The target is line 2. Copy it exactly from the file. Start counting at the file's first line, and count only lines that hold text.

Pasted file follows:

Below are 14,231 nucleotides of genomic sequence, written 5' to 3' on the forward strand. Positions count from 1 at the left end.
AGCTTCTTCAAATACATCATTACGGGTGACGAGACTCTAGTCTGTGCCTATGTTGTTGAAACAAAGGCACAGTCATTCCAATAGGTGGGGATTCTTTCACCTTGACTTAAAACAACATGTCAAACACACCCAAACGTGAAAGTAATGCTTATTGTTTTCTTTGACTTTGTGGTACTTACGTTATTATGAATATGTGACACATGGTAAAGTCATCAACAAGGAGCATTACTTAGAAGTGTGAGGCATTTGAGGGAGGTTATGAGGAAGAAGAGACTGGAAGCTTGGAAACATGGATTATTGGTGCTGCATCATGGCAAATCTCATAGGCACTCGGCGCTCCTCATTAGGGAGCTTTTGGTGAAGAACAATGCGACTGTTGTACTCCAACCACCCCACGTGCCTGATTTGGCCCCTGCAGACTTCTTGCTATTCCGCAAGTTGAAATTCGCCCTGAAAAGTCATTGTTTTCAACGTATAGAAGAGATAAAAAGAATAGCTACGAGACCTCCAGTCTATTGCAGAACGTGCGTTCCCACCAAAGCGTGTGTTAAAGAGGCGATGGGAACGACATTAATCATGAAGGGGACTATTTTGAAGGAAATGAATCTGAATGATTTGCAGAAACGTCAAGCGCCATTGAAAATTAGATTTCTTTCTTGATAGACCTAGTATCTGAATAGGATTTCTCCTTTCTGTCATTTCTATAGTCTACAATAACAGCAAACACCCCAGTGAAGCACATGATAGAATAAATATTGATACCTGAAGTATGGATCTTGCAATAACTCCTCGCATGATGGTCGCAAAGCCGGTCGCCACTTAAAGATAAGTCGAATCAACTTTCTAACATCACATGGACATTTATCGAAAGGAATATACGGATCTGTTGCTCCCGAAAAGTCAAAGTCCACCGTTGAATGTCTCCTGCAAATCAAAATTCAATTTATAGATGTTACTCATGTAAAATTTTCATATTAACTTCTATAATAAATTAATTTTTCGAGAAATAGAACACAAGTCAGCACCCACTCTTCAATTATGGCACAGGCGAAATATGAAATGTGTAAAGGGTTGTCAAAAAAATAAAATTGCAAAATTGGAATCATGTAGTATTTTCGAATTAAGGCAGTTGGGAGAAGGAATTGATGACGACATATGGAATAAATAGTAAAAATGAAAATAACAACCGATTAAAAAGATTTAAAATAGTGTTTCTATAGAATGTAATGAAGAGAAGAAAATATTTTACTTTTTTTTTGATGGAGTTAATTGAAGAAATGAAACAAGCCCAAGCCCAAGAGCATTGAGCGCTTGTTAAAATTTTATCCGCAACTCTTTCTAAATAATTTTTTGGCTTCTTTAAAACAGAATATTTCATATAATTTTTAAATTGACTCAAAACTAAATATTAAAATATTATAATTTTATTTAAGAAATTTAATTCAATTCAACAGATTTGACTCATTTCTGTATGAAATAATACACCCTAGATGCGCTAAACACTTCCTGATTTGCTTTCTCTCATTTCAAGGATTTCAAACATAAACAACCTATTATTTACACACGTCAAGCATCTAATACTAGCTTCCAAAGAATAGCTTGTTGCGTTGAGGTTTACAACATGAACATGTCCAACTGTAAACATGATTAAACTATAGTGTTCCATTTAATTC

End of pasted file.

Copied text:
AGCTTCTTCAAATACATCATTACGGGTGACGAGACTCTAGTCTGTGCCTATGTTGTTGAAACAAAGGCACAGTCATTCCAATAGGTGGGGATTCTTTCACCTTGACTTAAAACAACATGTCAAACACACCCAAACGTGAAAGTAATGCTTATTGTTTTCTTTGACTTTGTGGTACTTACGTTATTATGAATATGTGACACATGGTAAAGTCATCAACAAGGAGCATTACTTAGAAGTGTGAGGCATTTGAGGGAGGTTATGAGGAAGAAGAGACTGGAAGCTTGGAAACATGGATTATTGGTGCTGCATCATGGCAAATCTCATAGGCACTCGGCGCTCCTCATTAGGGAGCTTTTGGTGAAGAACAATGCGACTGTTGTACTCCAACCACCCCACGTGCCTGATTTGGCCCCTGCAGACTTCTTGCTATTCCGCAAGTTGAAATTCGCCCTGAAAAGTCATTGTTTTCAACGTATAGAAGAGATAAAAAGAATAGCTACGAGACCTCCAGTCTATTGCAGAACGTGCGTTCCCACCAAAGCGTGTGTTAAAGAGGCGATGGGAACGACATTAATCATGAAGGGGACTATTTTGAAGGAAATGAATCTGAATGATTTGCAGAAACGTCAAGCGCCATTGAAAATTAGATTTCTTTCTTGATAGACCTAGTATCTGAATAGGATTTCTCCTTTCTGTCATTTCTATAGTCTACAATAACAGCAAACACCCCAGTGAAGCACATGATAGAATAAATATTGATACCTGAAGTATGGATCTTGCAATAACTCCTCGCATGATGGTCGCAAAGCCGGTCGCCACTTAAAGATAAGTCGAATCAACTTTCTAACATCACATGGACATTTATCGAAAGGAATATACGGATCTGTTGCTCCCGAAAAGTCAAAGTCCACCGTTGAATGTCTCCTGCAAATCAAAATTCAATTTATAGATGTTACTCATGTAAAATTTTCATATTAACTTCTATAATAAATTAATTTTTCGAGAAATAGAACACAAGTCAGCACCCACTCTTCAATTATGGCACAGGCGAAATATGAAATGTGTAAAGGGTTGTCAAAAAAATAAAATTGCAAAATTGGAATCATGTAGTATTTTCGAATTAAGGCAGTTGGGAGAAGGAATTGATGACGACATATGGAATAAATAGTAAAAATGAAAATAACAACCGATTAAAAAGATTTAAAATAGTGTTTCTATAGAATGTAATGAAGAGAAGAAAATATTTTACTTTTTTTTTGATGGAGTTAATTGAAGAAATGAAACAAGCCCAAGCCCAAGAGCATTGAGCGCTTGTTAAAATTTTATCCGCAACTCTTTCTAAATAATTTTTTGGCTTCTTTAAAACAGAATATTTCATATAATTTTTAAATTGACTCAAAACTAAATATTAAAATATTATAATTTTATTTAAGAAATTTAATTCAATTCAACAGATTTGACTCATTTCTGTATGAAATAATACACCCTAGATGCGCTAAACACTTCCTGATTTGCTTTCTCTCATTTCAAGGATTTCAAACATAAACAACCTATTATTTACACACGTCAAGCATCTAATACTAGCTTCCAAAGAATAGCTTGTTGCGTTGAGGTTTACAACATGAACATGTCCAACTGTAAACATGATTAAACTATAGTGTTCCATTTAATTC